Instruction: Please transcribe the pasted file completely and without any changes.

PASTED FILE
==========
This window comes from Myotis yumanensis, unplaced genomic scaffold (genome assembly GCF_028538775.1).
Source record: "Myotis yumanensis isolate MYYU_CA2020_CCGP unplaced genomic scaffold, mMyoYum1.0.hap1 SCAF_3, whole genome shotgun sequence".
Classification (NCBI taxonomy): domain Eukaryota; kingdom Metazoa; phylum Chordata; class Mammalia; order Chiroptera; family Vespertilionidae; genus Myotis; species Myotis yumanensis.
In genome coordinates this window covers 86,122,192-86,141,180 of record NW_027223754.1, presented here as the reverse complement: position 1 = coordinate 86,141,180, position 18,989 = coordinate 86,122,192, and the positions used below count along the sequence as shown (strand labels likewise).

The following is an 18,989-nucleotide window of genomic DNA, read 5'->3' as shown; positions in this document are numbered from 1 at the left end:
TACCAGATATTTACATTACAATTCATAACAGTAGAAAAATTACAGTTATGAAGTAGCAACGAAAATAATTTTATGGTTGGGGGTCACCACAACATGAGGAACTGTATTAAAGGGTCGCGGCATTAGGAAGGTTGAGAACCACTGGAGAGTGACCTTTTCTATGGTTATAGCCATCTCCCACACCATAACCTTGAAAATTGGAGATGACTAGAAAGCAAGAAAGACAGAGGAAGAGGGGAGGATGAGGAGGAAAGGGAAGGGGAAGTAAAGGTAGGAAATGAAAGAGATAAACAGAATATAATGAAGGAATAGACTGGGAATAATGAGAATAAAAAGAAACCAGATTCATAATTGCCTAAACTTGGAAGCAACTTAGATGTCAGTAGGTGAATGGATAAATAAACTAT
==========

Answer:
This window comes from Myotis yumanensis, unplaced genomic scaffold (genome assembly GCF_028538775.1).
Source record: "Myotis yumanensis isolate MYYU_CA2020_CCGP unplaced genomic scaffold, mMyoYum1.0.hap1 SCAF_3, whole genome shotgun sequence".
Classification (NCBI taxonomy): domain Eukaryota; kingdom Metazoa; phylum Chordata; class Mammalia; order Chiroptera; family Vespertilionidae; genus Myotis; species Myotis yumanensis.
In genome coordinates this window covers 86,122,192-86,141,180 of record NW_027223754.1, presented here as the reverse complement: position 1 = coordinate 86,141,180, position 18,989 = coordinate 86,122,192, and the positions used below count along the sequence as shown (strand labels likewise).

The following is an 18,989-nucleotide window of genomic DNA, read 5'->3' as shown; positions in this document are numbered from 1 at the left end:
TACCAGATATTTACATTACAATTCATAACAGTAGAAAAATTACAGTTATGAAGTAGCAACGAAAATAATTTTATGGTTGGGGGTCACCACAACATGAGGAACTGTATTAAAGGGTCGCGGCATTAGGAAGGTTGAGAACCACTGGAGAGTGACCTTTTCTATGGTTATAGCCATCTCCCACACCATAACCTTGAAAATTGGAGATGACTAGAAAGCAAGAAAGACAGAGGAAGAGGGGAGGATGAGGAGGAAAGGGAAGGGGAAGTAAAGGTAGGAAATGAAAGAGATAAACAGAATATAATGAAGGAATAGACTGGGAATAATGAGAATAAAAAGAAACCAGATTCATAATTGCCTAAACTTGGAAGCAACTTAGATGTCAGTAGGTGAATGGATAAATAAACTAT